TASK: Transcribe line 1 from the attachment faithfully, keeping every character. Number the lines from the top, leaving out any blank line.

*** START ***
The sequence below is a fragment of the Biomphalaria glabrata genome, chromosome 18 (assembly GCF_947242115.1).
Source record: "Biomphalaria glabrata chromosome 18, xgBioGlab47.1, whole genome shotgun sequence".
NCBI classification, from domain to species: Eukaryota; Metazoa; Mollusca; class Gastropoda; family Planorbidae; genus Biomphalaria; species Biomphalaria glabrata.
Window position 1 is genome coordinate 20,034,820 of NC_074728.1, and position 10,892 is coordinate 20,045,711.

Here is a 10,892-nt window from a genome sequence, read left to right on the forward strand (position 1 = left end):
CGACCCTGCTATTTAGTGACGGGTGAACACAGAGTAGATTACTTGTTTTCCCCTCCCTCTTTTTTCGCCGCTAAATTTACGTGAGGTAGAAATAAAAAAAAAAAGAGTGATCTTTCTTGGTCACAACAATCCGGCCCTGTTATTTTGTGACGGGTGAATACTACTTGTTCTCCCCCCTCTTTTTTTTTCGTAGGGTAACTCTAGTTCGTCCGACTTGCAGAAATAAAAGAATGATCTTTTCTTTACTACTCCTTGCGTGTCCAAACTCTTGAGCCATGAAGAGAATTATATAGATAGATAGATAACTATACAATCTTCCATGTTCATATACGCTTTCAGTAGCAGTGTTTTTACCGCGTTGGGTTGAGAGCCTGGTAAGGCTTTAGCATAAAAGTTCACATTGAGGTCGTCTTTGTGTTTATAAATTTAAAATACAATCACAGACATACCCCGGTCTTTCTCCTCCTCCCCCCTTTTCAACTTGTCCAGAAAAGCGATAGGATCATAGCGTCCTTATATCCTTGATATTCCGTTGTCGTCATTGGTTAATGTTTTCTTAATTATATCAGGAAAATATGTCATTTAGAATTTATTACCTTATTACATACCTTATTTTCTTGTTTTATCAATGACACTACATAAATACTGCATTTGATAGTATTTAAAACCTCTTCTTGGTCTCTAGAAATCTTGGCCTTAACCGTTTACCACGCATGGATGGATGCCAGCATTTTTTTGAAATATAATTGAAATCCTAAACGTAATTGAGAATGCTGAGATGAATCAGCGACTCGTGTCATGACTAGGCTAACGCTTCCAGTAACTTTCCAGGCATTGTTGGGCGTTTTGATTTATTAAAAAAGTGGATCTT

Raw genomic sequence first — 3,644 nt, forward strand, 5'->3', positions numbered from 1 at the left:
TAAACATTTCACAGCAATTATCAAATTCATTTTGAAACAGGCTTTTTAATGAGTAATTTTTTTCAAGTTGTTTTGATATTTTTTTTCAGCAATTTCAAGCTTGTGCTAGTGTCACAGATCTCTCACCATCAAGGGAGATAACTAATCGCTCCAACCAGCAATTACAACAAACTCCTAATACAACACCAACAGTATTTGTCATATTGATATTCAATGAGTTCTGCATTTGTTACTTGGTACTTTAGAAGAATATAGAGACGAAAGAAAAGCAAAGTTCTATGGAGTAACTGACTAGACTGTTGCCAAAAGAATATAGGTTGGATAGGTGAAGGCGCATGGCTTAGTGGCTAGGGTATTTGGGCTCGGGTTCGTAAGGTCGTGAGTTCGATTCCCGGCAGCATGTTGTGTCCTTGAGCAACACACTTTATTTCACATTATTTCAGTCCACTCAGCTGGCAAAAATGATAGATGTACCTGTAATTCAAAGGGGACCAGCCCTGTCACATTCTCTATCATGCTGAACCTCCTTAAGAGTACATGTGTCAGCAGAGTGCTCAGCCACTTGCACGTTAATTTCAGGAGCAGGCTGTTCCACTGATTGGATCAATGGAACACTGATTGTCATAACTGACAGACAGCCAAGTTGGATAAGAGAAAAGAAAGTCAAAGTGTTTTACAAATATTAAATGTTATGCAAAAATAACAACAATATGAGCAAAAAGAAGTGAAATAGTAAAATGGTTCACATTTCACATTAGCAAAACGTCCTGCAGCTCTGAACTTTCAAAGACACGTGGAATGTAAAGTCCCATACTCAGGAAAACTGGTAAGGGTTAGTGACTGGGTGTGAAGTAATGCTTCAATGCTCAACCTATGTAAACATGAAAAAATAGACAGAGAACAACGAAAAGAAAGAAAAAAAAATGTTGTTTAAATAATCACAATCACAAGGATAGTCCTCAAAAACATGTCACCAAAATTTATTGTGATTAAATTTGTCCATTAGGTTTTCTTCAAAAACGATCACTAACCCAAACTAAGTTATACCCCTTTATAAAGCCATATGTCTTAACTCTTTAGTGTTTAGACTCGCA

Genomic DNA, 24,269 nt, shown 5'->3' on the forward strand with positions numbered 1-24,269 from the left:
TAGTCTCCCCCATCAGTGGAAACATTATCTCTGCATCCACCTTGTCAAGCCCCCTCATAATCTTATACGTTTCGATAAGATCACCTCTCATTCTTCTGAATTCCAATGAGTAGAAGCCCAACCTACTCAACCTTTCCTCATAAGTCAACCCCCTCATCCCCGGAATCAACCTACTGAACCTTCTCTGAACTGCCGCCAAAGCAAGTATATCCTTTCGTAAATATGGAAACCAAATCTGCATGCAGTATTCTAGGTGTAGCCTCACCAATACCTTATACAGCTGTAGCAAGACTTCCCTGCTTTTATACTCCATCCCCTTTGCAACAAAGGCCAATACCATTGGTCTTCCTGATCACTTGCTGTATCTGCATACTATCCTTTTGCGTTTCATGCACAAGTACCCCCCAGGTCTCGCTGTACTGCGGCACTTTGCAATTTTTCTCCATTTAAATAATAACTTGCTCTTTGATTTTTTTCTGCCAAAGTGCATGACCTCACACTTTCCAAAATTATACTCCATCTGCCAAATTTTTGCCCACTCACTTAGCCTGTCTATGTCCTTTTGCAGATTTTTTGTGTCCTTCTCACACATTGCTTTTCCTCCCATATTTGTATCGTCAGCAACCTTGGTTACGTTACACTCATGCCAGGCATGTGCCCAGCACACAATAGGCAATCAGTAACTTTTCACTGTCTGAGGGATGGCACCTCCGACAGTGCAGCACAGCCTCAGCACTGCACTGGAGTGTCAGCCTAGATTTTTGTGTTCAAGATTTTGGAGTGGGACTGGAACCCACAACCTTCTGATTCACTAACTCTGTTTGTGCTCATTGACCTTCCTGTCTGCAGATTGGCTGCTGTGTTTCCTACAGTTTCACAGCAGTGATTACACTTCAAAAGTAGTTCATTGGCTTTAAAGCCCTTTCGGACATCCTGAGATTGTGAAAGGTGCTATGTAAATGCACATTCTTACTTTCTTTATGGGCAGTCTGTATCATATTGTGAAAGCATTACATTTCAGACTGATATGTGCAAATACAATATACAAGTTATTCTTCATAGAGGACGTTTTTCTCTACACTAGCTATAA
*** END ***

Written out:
The sequence below is a fragment of the Biomphalaria glabrata genome, chromosome 18 (assembly GCF_947242115.1).